In early 2023, California Gov. Gavin Newsom declared a “state of emergency” after multiple “atmospheric river systems” slammed the state. The storms flooded highways, caused mudslides, and toppled trees. Newsom’s declaration expedited the response. Police evacuated some senior citizens from parts of the East Bay. Counties and cities distributed sandbags. Crews erected walls to prevent flooding.
But while this disruption to everyday life certainly looked like an emergency, such catastrophes are now commonplace, especially in California. Annual wildfire season is peaking earlier and ending later. Winter storms packed the Sierra Nevada with three times the usual snow. Somehow, everything is a crisis but also the crises never stop; in fact, the consistency of calamity exacerbates each disaster.
As we face a future warped by climate change, it’s worth asking: What does it mean if we’re in a constant “state of emergency”?
In some ways, we already know. Presidents have declared more than 70 national emergencies over the years; 41 remain active—the oldest being Jimmy Carter’s 1979 freezing of Iranian assets in the United States. A “state of emergency” is a perpetual hum in the background, albeit one that suspends normal procedures. It has an authoritarian potential. In 1950, President Harry S. Truman declared one of the first national states of emergency to fight “the increasing menace” of communism. North Korea had invaded South Korea, and Truman needed to boost military readiness, but without the pesky requirement of a congressional declaration of war. “I just had to act as commander in chief,” he said, “and I did.” (Truman’s national emergency remained in effect after the conflict technically ended.)
Lawmakers who want expanded powers find backing in philosopher John Locke, who argued that crises require governments to circumnavigate the shortcomings of existing laws. A “state of emergency” means we consent to a bit of dictatorial power in the name of protecting order.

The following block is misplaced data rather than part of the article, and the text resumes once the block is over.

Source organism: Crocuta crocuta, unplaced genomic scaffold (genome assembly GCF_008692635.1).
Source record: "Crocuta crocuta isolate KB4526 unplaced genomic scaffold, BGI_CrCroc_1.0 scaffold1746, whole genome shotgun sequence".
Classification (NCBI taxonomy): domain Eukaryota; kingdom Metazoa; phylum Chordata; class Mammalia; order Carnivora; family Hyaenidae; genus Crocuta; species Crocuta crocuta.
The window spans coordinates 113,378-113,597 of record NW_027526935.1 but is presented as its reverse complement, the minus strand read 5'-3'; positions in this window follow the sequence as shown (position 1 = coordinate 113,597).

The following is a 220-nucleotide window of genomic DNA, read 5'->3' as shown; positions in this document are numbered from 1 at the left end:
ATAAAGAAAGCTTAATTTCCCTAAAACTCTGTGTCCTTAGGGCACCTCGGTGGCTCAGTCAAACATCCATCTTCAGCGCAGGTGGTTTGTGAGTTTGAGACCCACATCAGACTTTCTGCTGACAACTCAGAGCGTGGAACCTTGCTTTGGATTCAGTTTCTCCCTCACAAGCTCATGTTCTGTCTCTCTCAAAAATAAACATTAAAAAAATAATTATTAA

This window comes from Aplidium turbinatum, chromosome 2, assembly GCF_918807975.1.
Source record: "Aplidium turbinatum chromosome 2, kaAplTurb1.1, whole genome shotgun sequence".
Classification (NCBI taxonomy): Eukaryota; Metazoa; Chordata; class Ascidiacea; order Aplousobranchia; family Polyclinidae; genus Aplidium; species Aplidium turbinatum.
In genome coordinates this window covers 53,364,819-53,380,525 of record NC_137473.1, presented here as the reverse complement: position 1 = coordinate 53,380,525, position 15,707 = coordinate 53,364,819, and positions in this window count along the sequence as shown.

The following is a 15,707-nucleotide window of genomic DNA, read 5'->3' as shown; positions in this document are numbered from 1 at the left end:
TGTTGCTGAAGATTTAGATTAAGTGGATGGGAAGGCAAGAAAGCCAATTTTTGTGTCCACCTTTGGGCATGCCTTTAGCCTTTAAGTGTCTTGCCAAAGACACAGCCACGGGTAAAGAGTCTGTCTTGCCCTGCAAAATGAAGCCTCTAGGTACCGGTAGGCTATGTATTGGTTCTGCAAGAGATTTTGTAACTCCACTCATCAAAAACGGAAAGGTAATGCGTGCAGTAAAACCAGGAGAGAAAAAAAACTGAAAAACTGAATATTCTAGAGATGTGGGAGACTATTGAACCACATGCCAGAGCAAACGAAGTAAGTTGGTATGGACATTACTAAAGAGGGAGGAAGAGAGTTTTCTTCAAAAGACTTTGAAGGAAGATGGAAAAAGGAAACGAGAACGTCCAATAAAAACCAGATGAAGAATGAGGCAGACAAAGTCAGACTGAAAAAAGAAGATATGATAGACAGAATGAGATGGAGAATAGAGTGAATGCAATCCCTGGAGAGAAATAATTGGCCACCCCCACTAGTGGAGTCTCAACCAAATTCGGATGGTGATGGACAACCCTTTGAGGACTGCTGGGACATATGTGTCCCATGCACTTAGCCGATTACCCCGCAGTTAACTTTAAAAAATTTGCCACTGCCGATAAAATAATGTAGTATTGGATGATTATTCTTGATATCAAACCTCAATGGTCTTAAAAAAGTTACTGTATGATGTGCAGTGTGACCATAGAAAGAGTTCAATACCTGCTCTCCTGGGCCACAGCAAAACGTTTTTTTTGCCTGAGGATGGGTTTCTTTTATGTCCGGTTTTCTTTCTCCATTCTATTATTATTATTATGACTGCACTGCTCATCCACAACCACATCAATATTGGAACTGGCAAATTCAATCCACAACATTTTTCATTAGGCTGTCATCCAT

On the left, it has often been noted that emergency powers can be used for ill. In 2007, Naomi Klein famously argued in The Shock Doctrine that crises allow capitalists to entrench policies without proper scrutiny. Historian Mike Davis, in his 1995 essay “The Case for Letting Malibu Burn,” showed that these crises reify class and social inequality—he outlines the egregious disparities of Los Angeles’ fire response, during which rich enclaves were given resources but “scandalously little attention” was “paid to the man-made and remediable fire crisis of the inner city.”
As Davis made clear, how we respond to an emergency, and what we define as one, can show what our leaders deem as urgently in need of protection—and what they don’t. One only has to look back at the rain in California. Officials recognized for decades the Pajaro River levee in Monterey County was flawed, but never made the repairs. By the time the levee was an “emergency,” it was too late and the Pajaro flooded surrounding towns and fields, causing the evacuation of about 2,000 people.
A “state of emergency” can serve as a stopgap to help clean up. But it limits political action to reaction. When Gov. Newsom expanded his declaration to secure more federal aid, he invoked the language of “rebuild and recover”—coding the declaration with a hope that veers into naivete. Congress still has not updated the Federal Emergency Management Agency standards with current data, mapped certain high-risk zones, or accounted for new stormwater flooding risks. Can we prepare? New Orleans suffered catastrophic damage after Hurricane Katrina in 2005, as did Houston from 2017’s Harvey, and Lake Charles, Louisiana, from severe storms in 2020 and 2021. All of these supposedly “once in a lifetime” weather events caused oversize damage because of what we don’t call an emergency: housing shortages, racism, flood insurance failure, debt, infrastructure decay, poverty.
One cliche line about the pandemic rings true for all politics of disaster: It deepened the problems we already knew existed. To fix those will require more than a never-ending emergency.